His monthly payments, including ongoing administration costs for the facilities, came in at approximately $5,400 plus $1,300 for vehicle finance.

The monthly payments for business credit facilities are set across a much shorter term than residential loans and with commercial interest rates being higher than residential interest rates they will have much higher monthly repayments than a normal residential style loan.

In untangling the mess created by this business credit structure it was possible to refinance some of the liabilities to a residential style product with a longer loan term and lower interest rates. This reduced the monthly interest costs to $2,626 which is less than half what Andrew had been paying. It also meant we were able to put in place an additional $50,000 which took much of the cash flow constraints out of the business.

With the vehicle finance we identified that if we paid the facility out in total that there would have been hefty exit penalties, and, as a result Andrew* decided to leave the two vehicle loans in place for a further 24 months until payout exit fees were more reasonable.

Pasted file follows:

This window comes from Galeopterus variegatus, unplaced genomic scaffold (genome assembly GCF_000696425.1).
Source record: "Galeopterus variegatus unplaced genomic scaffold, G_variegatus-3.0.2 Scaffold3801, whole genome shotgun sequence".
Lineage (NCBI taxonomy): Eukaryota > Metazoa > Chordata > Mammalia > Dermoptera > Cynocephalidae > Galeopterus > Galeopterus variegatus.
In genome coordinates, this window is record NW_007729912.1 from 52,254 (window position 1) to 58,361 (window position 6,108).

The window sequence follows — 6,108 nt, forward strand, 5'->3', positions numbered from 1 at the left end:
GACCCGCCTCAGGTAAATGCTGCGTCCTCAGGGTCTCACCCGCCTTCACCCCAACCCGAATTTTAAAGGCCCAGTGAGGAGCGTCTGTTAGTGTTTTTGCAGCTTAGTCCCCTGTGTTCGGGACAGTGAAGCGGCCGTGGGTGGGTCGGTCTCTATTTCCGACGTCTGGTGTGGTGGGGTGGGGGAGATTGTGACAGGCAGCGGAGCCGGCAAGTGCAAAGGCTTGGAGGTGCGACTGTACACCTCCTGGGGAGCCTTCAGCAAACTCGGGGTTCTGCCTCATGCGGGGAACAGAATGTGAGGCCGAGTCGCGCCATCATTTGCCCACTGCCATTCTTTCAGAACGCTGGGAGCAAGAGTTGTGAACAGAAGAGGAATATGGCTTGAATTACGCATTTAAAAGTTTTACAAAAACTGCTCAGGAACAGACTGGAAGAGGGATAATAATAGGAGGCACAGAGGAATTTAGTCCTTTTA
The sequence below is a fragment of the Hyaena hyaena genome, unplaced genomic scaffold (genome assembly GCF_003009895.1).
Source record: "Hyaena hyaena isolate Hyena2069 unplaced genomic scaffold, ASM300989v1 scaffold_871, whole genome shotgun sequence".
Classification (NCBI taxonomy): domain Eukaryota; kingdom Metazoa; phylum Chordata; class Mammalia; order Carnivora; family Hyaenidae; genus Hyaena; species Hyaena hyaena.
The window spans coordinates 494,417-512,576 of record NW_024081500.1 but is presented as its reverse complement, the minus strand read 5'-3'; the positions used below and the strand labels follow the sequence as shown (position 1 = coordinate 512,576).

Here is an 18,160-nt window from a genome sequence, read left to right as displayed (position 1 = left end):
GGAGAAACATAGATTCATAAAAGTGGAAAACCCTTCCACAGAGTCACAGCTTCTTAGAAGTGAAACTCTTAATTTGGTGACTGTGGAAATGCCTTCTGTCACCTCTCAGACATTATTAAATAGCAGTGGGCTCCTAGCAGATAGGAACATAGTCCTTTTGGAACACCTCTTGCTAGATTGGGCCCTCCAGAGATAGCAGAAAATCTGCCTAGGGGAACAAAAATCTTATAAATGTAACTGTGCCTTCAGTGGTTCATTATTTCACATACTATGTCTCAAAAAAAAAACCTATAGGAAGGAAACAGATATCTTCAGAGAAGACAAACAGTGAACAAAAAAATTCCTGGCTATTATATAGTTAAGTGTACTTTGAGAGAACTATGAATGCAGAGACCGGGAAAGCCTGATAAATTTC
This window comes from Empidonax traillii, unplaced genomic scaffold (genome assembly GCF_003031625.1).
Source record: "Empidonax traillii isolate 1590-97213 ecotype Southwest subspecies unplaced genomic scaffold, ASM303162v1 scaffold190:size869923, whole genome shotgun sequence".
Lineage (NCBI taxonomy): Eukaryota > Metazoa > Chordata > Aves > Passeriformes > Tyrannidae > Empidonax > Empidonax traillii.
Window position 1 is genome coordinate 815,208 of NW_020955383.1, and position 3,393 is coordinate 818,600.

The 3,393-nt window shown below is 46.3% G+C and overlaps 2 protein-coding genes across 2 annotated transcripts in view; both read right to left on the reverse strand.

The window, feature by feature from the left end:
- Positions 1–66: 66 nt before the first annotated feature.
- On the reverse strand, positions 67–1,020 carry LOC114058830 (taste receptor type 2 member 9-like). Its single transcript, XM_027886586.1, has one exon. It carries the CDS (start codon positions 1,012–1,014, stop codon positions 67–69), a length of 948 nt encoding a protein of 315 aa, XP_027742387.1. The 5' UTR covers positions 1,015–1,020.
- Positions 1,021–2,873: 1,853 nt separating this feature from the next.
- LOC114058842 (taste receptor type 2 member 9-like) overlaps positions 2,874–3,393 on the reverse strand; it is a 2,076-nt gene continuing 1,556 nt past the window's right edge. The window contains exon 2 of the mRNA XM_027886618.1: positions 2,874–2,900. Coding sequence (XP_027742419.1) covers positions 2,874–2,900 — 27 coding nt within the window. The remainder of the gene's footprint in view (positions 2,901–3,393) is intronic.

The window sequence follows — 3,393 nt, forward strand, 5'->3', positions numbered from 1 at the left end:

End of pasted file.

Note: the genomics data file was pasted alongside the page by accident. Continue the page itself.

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Andrew* then used $2,000 per month of the interest payments saved by the restructure to pay down the outstanding balance of one of the new loans.  Over the next two years Andrew is planning to use these extra funds saved as redraw to help fund the purchase of two new work vehicles when he upgrades the current ones.


With the restructure we were also able to have the Fixed and Floating charges lifted from his business. Also the personal guarantees that Andrew had given was removed.  Andrew* now has a greater level of control over his business credit facilities.


Importantly, very few residential lenders will accommodate business lending at residential rates. However, it can be possible to restructure your lending to utilise equity available in property to refinance commercial and restructure business facilities to far more flexible arrangements and at competitive interest rates.

If you would like the opportunity to improve the cash flow in your business and untangle your commercial lending mess. Why not contact us and let’s see what is possible for you?


The first step in our process is the Preliminary Assessment” to understand your current financial position, your future goals and to ensure we can assist you.

Once the initial assessments are completed, we can then discuss whether we can provide better options to achieve your goals.

Please contact our team of Lending Specialists at Chan and Naylor Accounting & Wealth Advisory Group for your obligation free Preliminary Assessment and find out what we can achieve for you.

*All names have been changed to protect client confidentiality.


Jenna Ford & Albert Waldron – Finance Strategist’s & Partners